Box Elder Bug - Boisea trivittata
Family Rhopalidae - Scentless Plant Bugs
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Live adult eastern boxelder bugs photographed in the wild at DuPage County, Illinois, USA.
Adult female box elder bugs lay eggs on just about every available surface near their host trees; I've had these bastards lay eggs on t-shirts I'd hung in the sun to dry; those eggs hatched and tiny 1mm nymphs emerged (below). The nymphs are smaller, wingless versions and start out bright red. Boxelder numbers depend greatly on a bountiful crop of maple seed. 2012 was an amazing year for both maples and their dependants (squirrels love helicopters too), with the warmest March on record in the American Midwest.
In the springtime, adult boxelder bugs fly from their overwintering sites and cement clutches of eggs onto any handy surface near the host trees where seeds are available. The eggs hatch in a little over a week, and the nymphs begin their 5-instar march to adulthood. From what I'm seeing at my house here in northern Illinois, there are several waves of overlapping generations; there are always a mix of different instars hiding amidst the maple-seed that fall into lawns or collect in protected places like gutters. All instars eat maple seeds; later instars are carnivorous scavengers of insect carcasses as well. All developmental stages congregate on sunny surfaces, especially wooden surfaces proximate to their food source.

Egg cases and newly hatched nymphs are about 1.5mm
As each succeeding generation matures, it begins the cycle anew as quickly as possible and begin plastering eggs all over the place. This cycle repeats until late autumn when the last adults try to find protected overwintering sites. Like your living room.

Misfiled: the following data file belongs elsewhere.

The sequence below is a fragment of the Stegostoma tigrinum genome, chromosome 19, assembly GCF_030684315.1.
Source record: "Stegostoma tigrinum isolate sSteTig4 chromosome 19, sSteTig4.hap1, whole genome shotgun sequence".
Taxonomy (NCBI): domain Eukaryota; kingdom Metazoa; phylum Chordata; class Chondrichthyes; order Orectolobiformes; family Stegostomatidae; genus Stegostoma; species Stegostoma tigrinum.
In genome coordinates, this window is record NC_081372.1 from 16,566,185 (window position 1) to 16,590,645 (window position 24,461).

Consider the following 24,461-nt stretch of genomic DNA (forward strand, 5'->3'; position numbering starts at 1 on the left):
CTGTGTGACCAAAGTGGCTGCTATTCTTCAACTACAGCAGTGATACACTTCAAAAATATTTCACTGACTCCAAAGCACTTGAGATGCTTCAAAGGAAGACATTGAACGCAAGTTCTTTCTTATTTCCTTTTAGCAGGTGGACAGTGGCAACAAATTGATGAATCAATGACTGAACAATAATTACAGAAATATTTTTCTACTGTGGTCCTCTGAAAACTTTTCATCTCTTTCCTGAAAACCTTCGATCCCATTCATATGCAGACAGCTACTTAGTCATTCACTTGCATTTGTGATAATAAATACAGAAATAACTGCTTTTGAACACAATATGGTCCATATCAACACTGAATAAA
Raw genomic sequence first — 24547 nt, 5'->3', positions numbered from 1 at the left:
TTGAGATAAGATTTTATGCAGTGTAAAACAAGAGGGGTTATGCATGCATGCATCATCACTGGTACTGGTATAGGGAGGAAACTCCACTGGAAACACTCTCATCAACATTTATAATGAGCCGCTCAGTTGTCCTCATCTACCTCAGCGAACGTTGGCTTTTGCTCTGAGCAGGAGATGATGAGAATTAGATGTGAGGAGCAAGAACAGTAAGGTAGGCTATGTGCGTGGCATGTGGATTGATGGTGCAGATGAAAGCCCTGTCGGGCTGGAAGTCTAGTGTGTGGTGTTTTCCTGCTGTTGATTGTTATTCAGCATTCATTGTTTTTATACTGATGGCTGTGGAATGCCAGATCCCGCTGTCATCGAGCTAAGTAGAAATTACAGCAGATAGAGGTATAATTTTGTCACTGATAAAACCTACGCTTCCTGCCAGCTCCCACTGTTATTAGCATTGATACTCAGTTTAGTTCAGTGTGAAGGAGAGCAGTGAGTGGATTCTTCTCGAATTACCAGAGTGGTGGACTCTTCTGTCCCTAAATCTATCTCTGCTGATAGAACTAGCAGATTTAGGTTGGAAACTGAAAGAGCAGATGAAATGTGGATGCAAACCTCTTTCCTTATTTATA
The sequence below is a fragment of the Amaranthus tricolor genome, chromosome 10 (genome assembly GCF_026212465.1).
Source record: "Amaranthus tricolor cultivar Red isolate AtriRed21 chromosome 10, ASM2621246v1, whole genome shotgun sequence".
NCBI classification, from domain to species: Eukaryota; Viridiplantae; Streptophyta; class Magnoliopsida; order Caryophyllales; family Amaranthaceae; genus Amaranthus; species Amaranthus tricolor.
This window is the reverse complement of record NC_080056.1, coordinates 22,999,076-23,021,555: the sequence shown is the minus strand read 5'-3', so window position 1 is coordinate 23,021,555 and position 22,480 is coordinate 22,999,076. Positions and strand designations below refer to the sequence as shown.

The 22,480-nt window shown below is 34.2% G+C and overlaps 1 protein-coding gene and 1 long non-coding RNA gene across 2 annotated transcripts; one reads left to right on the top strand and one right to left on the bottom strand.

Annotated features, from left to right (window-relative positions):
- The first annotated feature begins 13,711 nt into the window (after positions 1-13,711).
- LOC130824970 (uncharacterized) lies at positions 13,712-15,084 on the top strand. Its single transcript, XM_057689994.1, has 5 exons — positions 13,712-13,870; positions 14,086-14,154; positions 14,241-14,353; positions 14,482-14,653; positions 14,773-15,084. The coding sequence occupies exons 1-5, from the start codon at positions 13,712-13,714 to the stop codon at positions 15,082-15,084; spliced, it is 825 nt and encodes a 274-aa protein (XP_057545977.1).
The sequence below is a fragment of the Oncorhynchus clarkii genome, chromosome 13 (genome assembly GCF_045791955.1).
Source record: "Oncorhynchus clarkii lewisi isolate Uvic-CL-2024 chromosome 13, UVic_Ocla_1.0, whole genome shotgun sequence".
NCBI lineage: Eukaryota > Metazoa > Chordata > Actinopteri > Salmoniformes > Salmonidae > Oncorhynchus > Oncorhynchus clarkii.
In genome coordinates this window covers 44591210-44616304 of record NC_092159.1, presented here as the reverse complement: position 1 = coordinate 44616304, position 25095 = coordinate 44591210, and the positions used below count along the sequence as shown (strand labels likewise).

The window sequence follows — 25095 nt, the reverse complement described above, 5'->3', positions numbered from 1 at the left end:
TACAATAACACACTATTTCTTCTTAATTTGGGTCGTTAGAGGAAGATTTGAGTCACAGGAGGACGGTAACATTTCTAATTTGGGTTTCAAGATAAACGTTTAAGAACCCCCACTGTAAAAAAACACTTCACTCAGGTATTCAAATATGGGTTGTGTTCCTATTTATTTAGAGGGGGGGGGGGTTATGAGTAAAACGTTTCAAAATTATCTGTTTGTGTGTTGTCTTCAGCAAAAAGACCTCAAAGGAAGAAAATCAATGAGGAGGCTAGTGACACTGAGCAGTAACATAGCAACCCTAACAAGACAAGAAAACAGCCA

Late instar nymph

If you find yourself overrun by these beauties, just mix a little dish soap and water and put it in a spray bottle. You can kill vast quantities of both adults and all instars with a simple spritz (I'm talking outdoors - don't spray this sticky crap on your carpets!) I'm not sure if it kills eggs.

Raking up as many maple seeds as possible and killing as many bugs - adults and nymphs - as possible will help suppress the succeeding year's numbers. Cleaning up leaf or lawn litter in flowerbeds or around foundations can deprive the developing horde of the cover and food they need.  It also gives the paper wasps a shot at a meal for herself or carryout for her brood.

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Order Hemiptera: True Bugs number almost 5,000 species in North America, and 40,000 worldwide. They have mouthparts formed into a beak, adapted for sucking plant juices or the liquefied insides of their animal prey.
Suborder Auchenorrhyncha - Cicadas & Planthoppers
Suborder Sternorrhyncha - Aphids, scales, mealybugs, jumping plant lice
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